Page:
Brands have played an important role in Sainsbury’s athleisure push. It partnered with Admiral on a menswear range in 2015 and started selling American sportswear brand Russell Athletic online earlier this year, across the men’s and women’s wear. This was the first time that female shoppers have been able to purchase branded clothing from Sainsbury’s. The collection launched in store last month.

Prices for Sainsbury’s activewear range from £10 to £35.




Carolan also points out that retro sportswear has made a big comeback in recent years with brands such as Ellesse and Kappa becoming popular once more. He says retro has given athleisure “a new lease of life”. 

He also believes celebrity tie-ups will fuel growth: “It’s one of the busiest areas in terms of collaboration with sports or fashion stars that are known for fitness.

Global Data retail analyst Fiona Paton cautions that is can be a challenge to maintain momentum with celebrity collaborations after the initial sales boost: “I’m not sure that Ivy Park is as popular as it was when it launched,” she asserts.

Carolan believes that newness and product differentiation is critical: “People are looking for colour and print and differentiation in athleisure. It’s not just about black leggings.”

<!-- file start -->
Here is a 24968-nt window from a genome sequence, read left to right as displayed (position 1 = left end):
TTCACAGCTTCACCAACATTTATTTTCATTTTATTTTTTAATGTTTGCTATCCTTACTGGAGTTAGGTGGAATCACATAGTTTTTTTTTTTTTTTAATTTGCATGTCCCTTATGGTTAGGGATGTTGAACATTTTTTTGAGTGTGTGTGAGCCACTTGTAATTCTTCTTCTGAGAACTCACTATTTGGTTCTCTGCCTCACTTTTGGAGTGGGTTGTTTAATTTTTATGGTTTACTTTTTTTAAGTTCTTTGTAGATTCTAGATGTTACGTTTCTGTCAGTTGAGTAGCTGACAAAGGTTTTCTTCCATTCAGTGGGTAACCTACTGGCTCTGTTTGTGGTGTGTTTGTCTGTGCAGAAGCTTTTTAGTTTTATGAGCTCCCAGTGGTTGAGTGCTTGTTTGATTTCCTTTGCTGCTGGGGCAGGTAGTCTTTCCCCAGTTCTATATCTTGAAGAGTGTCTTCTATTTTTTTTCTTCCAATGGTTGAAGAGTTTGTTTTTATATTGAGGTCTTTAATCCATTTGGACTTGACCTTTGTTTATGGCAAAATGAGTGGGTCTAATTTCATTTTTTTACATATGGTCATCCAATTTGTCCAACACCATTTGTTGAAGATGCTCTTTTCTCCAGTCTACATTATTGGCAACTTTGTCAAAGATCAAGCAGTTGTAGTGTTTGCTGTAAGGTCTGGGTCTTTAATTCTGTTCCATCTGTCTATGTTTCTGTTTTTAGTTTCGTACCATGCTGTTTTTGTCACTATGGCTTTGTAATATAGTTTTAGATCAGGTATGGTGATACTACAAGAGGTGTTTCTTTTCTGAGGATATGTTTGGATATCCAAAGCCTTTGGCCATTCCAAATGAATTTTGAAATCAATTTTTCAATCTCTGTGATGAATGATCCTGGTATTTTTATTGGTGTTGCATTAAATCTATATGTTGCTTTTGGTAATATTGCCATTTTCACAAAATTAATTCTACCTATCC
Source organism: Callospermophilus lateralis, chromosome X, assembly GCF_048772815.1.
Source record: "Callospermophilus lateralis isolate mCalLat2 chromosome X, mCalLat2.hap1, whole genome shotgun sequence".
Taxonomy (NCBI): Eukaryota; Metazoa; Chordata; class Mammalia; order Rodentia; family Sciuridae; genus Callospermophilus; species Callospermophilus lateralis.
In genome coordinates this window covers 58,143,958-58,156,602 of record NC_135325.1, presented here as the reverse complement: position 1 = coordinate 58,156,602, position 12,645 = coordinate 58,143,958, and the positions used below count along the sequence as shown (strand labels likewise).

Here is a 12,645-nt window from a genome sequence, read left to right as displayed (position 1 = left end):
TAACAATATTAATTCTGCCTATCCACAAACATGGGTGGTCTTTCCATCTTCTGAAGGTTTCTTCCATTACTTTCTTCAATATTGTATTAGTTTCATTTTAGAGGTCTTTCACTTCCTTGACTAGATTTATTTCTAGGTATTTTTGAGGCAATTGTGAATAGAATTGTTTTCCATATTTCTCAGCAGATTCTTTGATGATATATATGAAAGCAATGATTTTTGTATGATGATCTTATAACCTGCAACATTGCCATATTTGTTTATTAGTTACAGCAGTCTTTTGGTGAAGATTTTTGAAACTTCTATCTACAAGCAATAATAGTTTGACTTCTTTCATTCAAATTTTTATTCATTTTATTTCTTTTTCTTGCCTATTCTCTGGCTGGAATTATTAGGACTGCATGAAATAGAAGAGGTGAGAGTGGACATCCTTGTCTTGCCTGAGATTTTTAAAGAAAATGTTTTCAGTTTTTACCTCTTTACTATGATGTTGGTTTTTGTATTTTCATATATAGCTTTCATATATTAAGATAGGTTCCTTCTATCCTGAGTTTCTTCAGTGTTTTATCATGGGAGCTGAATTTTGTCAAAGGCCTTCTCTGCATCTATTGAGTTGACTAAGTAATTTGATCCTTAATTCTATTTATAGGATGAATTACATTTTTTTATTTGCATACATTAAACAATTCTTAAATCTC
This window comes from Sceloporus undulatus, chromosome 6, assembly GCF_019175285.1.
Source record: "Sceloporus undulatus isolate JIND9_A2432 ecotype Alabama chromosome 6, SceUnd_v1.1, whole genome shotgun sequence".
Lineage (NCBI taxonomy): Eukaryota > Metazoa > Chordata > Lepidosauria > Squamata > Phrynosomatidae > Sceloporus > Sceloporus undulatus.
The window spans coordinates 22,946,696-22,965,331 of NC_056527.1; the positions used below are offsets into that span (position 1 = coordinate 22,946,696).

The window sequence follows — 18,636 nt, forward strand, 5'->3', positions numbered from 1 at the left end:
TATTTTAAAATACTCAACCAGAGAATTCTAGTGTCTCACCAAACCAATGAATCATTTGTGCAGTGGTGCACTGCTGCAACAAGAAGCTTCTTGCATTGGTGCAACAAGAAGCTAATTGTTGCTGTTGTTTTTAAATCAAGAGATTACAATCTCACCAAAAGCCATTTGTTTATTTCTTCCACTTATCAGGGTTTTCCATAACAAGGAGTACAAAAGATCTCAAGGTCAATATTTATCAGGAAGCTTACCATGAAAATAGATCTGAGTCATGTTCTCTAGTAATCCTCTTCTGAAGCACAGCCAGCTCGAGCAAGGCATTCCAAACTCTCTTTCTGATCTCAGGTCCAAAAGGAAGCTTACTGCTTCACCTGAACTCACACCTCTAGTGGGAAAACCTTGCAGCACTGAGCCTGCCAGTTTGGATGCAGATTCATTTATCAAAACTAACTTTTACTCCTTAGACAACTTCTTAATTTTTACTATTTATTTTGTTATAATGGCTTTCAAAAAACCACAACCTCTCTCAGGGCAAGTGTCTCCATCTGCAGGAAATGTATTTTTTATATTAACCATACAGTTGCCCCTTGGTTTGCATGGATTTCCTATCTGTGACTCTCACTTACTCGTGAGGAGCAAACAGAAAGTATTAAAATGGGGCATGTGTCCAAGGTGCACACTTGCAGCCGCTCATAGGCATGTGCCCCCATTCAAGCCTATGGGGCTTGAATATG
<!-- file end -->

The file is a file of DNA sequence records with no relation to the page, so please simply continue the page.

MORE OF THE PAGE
Primark is focusing on “continually re-inventing and developing exciting new products and fabric innovation” to meet its customers’ expectations in the category.

Dover expects innovation to drive growth, both in product design and in integrating wearable technology into garments: “60% of people already own or are interested in owning wearable technology – tech that tracks fitness or monitors health. As wearable tech continues to evolve and can increasingly be seamlessly incorporated into garments we expect this market to grow massively in future.”

There is no sign of athleisure’s appeal waning any time soon but retailers that want to capitalise on the trend need to innovate in terms of design, fabric and even wearable technology to keep up with pacesetters.